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Katia Update -- All's well that ends well

So far there haven't been many surprises with Katia, and we're hoping it stays that way. The storm has behaved just like we thought it would through it's first week with us. Now, we're hoping that continues as the storm gets a little bit closer to the U.S. coast.

Turning into a monster storm?

Katia is a strong hurricane - and could get stronger today. This morning, the storm finally popped out a very impressive, well defined eye.

This is a classic signature of mature, powerful storms, and a sign that Katia is likely strengthening into a major hurricane. She should be upgraded later today.

The system is also very symmetric around its eyewall. By that I mean that the thunderstorm activity is fairly uniform on all sides of the system. Often times with Irene, the storm was lopsided one way or another due to some shear. Katia's structure is more sustainable and should prevent the storm from any significant weakening in the near-term.

You can also see that the cloud structure around the storm indicates a healthy "outflow" from the hurricane. By this we mean that the storm is well ventilated with an efficient flow of air into and out of the storm.

All of these signs show that Katia is strengthening. Combine that with favorable water temperatures, and relatively little shear, and there's not much to stop the system from becoming a major hurricane right away.

The million dollar question... Where does she go?

Thankfully, the thinking hasn't really changed that much since last week. The more I look at the system, the more I like the idea that it will curve away before hitting the U.S. coast. As I mentioned on-air last week, what Tropical Storm Lee did would alter the upper level winds along the East Coast and ultimately decide where Katia would end up.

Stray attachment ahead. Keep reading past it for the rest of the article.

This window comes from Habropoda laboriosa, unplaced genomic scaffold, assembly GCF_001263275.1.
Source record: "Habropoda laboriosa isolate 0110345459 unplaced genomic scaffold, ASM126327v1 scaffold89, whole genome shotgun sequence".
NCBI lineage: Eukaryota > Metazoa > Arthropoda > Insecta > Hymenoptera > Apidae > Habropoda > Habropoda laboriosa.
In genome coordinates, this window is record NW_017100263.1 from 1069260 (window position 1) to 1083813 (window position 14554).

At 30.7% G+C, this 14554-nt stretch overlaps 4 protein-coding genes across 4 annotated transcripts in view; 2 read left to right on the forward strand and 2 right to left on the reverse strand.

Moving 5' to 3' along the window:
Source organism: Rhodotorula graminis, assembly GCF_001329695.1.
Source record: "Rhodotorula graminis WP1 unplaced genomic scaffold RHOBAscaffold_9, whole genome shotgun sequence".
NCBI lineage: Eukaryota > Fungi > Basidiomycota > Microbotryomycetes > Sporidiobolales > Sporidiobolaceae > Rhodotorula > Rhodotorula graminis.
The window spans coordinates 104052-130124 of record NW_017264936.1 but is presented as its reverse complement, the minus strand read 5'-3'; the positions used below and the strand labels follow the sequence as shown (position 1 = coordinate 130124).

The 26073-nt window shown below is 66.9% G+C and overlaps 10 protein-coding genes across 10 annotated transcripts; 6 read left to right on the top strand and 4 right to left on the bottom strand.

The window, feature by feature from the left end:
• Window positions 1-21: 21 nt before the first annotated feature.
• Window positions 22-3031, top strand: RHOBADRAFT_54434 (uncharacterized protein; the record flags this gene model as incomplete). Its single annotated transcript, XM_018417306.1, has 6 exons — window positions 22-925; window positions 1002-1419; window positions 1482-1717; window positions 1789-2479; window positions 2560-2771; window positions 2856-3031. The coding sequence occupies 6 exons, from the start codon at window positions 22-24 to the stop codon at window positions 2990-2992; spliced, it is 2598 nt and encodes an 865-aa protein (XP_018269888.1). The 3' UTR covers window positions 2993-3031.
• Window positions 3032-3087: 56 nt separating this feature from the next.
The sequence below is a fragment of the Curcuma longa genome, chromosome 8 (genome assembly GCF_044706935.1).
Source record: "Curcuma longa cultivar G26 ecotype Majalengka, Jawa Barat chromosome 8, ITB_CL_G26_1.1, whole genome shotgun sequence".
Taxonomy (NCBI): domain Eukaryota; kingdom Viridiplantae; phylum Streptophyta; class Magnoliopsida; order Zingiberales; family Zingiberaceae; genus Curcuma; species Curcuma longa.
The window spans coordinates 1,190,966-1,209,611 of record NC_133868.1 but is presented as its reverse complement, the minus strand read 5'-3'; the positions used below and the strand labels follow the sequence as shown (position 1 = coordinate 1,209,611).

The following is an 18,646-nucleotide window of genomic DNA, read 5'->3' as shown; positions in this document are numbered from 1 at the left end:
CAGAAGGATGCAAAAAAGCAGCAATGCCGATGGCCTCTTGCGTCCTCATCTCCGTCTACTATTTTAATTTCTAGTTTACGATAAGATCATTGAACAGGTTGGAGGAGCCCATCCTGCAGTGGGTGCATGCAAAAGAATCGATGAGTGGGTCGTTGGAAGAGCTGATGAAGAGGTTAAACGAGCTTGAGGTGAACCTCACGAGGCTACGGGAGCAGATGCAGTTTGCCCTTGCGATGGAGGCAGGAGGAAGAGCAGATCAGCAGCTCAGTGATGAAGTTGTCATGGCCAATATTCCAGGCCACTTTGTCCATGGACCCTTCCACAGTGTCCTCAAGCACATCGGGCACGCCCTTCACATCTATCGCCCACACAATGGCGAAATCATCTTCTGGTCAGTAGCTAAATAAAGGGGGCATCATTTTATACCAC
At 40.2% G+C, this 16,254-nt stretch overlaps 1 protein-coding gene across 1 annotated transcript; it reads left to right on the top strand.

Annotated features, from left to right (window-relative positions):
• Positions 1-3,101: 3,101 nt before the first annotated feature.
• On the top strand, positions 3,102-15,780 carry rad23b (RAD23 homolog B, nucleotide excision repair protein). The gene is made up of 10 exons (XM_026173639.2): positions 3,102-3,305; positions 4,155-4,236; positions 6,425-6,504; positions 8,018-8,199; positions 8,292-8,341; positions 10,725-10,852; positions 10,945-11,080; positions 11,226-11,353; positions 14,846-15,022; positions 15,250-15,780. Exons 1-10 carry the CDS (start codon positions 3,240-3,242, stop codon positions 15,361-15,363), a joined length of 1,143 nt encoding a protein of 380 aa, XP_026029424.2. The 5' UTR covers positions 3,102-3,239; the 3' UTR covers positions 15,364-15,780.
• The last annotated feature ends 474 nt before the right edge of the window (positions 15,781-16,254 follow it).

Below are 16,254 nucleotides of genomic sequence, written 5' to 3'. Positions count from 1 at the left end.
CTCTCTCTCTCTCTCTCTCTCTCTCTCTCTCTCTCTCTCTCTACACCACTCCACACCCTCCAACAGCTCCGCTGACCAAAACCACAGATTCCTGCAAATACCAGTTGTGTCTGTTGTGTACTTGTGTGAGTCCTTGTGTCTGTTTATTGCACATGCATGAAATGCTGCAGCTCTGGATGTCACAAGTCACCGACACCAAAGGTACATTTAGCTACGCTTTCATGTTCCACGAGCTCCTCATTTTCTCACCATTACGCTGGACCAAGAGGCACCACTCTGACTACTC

Now that Lee is on his way out, we have a better idea of what will happen. Lee will begin to get picked up by a huge upper level trough today and head east toward the Carolinas. This will mean rain for us, but don't complain - it's good news. This storm will head a little farther up the coast and eventually stall out slightly by mid-week.

The remaining circulation will mean a southerly flow up and down the Eastern Seaboard. Once Katia gets far enough west, this southerly flow should pick up the storm and send her north, away from the Carolina Coast. This track should spare everybody from any real land effects, except perhaps for Atlantic Canada.

The models are all on board with this same idea today. Not a one brings it too close to the Carolinas.

Just for good measure I like to look back at history with storms like this. Using our software here, I have been plunking in Katia's current position and comparing it to all other storms at that position in the past 50 years to see where they ended up. Here's the general trend:

As you can see, nearly all of the storms at Katia's position in the past 50 years curved north either close to Bermuda, or just to the west. It certainly doesn't mean a storm can't come our way from this point, but it serves to show that it's not a "favored" track by any means.

So what will we see?

At this point, I'm still not willing to sound any "all clears" on Katia. Even though it's looking good right now, things could shift farther west and a little closer to shore - especially if Lee's remnants stall out a little farther west.

With that said, here's what we do know:

- Dangerous, life threatening rip currents start today! Please do not go into the water trying to swim. It's going to get worse as we head throughout the week, but the swells from Katia could easily take the lives of even an experienced swimmer. Believe it or not, rip currents kill more people here than any other weather.

- Wind and rain should stay offshore. The high hurricane force winds, and heavy flooding rains from Katia will stay offshore of the Southeast US. This is good news for our area, especially north of us that saw damage from Irene.

- The storm will probably "scare us" once more. There will probably be a time in the next few days where Katia will track west for several hours, or even half a day, before again turning north. This is typical of a storm as it rounds this portion of the ridge. Simply put, we will continue to sweat it out until the storm is going completely north!

All in all, I think the moral with Katia will be "Alls well that ends well" - and she will be forgotten in the record books. (and that's how I like 'em!)

Have a great Labor Day!

- TB 

 

 

By: Tim Buckley

this images are awesome

Great images